Some counties in Kansas have a good system for voting. Marked paper ballots are slipped through the computer counting machine at each voting place. In case of challenges, there are always paper records to verify vote totals at each precinct recorded by the machine. DON'T EVER LET A COUNTY INSTALL A COMPUTERIZED SYSTEM THAT AVOIDS KEEPING A PAPER RECORD OF YOUR VOTE!

BTW, did you know that Kansas City, KS allows voter registration in Spanish? I worry that non-citizens will register and vote because all that one has to do is submit a photo id and something official (bill) with a name and address on it. It isn't even necessary to write the last four digits of your SSN or produce a driver's license ID. Just write 'none' in those two boxes! Talk about the potential for voter fraud !!#@!

People born in the U.S. learn English by the age of 18. Naturalized citizens must know English to be U.S. citizens. So why is voter registration in Spanish needed? Just another time when bad politicians did the wrong thing.

Oct 3, 2006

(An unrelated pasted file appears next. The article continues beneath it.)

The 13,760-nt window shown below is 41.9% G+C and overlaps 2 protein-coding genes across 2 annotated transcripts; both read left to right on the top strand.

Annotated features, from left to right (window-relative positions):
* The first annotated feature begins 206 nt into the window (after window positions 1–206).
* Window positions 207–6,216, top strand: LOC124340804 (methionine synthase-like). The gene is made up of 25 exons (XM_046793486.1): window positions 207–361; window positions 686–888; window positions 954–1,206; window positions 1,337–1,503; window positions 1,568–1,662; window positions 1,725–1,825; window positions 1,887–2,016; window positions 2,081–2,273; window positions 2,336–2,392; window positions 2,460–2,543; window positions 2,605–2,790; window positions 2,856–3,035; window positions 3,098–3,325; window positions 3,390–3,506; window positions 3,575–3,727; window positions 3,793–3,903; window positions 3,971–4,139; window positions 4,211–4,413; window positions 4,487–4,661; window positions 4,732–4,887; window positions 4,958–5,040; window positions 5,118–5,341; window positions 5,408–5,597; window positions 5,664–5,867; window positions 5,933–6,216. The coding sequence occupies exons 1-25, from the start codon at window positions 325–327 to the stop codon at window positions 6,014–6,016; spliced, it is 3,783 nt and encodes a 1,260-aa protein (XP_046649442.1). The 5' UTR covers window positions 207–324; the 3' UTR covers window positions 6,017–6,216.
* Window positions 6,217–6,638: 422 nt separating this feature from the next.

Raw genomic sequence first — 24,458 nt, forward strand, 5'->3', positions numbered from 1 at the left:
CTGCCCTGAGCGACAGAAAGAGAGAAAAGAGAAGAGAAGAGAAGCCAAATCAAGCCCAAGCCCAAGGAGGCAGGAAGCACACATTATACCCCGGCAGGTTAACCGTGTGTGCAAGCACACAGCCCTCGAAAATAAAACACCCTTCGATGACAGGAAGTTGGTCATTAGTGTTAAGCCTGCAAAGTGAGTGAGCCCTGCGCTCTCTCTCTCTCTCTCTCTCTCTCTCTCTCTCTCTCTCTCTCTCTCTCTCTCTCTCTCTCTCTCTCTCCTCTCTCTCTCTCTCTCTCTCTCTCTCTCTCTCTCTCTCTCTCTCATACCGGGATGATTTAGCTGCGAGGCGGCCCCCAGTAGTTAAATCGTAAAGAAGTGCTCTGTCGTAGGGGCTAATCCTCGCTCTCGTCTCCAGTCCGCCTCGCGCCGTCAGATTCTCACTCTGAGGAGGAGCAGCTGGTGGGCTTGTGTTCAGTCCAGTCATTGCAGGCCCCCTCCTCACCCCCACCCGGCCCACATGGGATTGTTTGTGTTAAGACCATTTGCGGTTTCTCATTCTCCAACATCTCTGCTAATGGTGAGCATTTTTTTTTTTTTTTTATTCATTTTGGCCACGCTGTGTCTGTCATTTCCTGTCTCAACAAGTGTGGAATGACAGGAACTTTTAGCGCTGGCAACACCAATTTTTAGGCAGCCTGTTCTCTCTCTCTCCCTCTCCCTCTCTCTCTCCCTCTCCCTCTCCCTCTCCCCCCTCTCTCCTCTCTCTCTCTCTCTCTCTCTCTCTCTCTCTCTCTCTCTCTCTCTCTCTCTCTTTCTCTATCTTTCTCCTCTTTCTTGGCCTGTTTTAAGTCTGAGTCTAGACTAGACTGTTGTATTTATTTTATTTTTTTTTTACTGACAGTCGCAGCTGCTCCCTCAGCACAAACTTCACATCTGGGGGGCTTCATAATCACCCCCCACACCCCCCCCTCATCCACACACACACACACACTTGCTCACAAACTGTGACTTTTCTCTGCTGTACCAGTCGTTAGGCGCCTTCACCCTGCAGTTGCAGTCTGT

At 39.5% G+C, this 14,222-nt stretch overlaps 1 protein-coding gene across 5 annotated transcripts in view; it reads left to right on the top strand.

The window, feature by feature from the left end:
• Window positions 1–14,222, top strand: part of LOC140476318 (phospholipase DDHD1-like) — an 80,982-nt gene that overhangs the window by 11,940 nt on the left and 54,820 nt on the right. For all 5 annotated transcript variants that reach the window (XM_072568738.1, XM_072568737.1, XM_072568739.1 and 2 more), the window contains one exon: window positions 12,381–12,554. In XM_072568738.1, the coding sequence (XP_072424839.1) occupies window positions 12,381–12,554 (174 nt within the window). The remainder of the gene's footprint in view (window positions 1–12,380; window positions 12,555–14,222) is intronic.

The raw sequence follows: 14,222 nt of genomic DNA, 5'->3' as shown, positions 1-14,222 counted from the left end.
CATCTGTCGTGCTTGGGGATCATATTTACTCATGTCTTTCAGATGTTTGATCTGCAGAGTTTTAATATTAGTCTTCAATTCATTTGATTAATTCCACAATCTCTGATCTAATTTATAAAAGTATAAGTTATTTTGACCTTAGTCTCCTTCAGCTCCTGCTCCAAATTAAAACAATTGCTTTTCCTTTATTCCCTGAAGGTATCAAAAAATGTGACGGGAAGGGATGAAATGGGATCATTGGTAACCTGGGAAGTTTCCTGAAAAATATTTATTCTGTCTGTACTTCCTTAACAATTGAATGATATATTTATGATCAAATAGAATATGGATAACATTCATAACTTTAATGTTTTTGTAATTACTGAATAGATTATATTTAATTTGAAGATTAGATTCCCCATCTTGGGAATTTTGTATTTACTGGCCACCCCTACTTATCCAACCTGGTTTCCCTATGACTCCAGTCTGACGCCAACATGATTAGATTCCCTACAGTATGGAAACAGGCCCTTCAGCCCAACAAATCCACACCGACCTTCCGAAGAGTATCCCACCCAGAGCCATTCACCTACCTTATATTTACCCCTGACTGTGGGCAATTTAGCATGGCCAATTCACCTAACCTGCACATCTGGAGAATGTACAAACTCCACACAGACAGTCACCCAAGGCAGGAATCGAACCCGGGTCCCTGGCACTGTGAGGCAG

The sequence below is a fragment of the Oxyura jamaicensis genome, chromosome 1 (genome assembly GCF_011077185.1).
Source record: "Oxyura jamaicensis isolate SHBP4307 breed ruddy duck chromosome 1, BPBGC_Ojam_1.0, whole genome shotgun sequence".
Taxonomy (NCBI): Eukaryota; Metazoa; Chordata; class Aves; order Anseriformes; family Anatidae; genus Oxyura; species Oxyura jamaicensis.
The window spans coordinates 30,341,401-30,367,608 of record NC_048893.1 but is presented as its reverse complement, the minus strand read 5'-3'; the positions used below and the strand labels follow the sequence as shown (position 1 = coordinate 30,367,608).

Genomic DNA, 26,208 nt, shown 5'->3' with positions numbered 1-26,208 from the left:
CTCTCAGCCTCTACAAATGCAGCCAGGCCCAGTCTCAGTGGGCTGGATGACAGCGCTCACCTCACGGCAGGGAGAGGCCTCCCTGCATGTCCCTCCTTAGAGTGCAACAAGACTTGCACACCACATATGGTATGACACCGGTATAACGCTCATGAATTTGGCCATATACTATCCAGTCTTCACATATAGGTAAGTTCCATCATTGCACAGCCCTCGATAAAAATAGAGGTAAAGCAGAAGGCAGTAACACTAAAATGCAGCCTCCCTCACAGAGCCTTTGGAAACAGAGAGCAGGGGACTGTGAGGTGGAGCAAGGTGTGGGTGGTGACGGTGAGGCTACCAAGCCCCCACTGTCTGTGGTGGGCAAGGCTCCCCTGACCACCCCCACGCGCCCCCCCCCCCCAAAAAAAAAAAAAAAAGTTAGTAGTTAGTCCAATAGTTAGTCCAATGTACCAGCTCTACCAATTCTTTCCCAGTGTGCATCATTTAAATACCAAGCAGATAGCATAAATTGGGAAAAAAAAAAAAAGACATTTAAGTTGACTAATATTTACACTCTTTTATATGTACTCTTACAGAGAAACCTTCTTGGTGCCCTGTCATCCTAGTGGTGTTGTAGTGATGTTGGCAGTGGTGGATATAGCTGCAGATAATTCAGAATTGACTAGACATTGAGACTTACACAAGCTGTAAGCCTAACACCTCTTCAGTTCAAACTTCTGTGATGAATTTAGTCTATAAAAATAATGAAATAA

Levittown Psychology and Vatican II

When did I first know that things were not going to be good for the future of the Roman Catholic Church? It happened one evening in the mid 1960's when a visiting scholar from Rome came to Kansas City to discuss Vatican II, which I think was still in progress.

The priest's talk was presented at the Augustinian Monastery (now closed and sold to Protestants), and I remember the large crowd who were interested in learning about the anticipated changes in the Church because of Vatican II. The priest presented a glowing image of the vital Church of the future and the new simpler liturgy that would attract many new persons to the Catholic faith. He emphasized that the new Church would appeal to modern people who were living with many new things in their lives.

Why didn't I believe him? The reasons were identified in an old psychology book used as a text in the late 1950's that discussed Levittown, Long Island, NY, about 25 miles east of Manhattan.

One of my college roommates was a psychology major (I never touched the stuff!), yet one evening in the dorm I picked up one of her textbooks and began to read about a psychological evaluation of the people of Levittown, NY. This first of four Levittowns is the most famous and is a planned residential community of 17,500 houses that was built in 1947-1951. Building contractor William Levitt's objective was to provide inexpensive housing for returning World War II veterans and their families.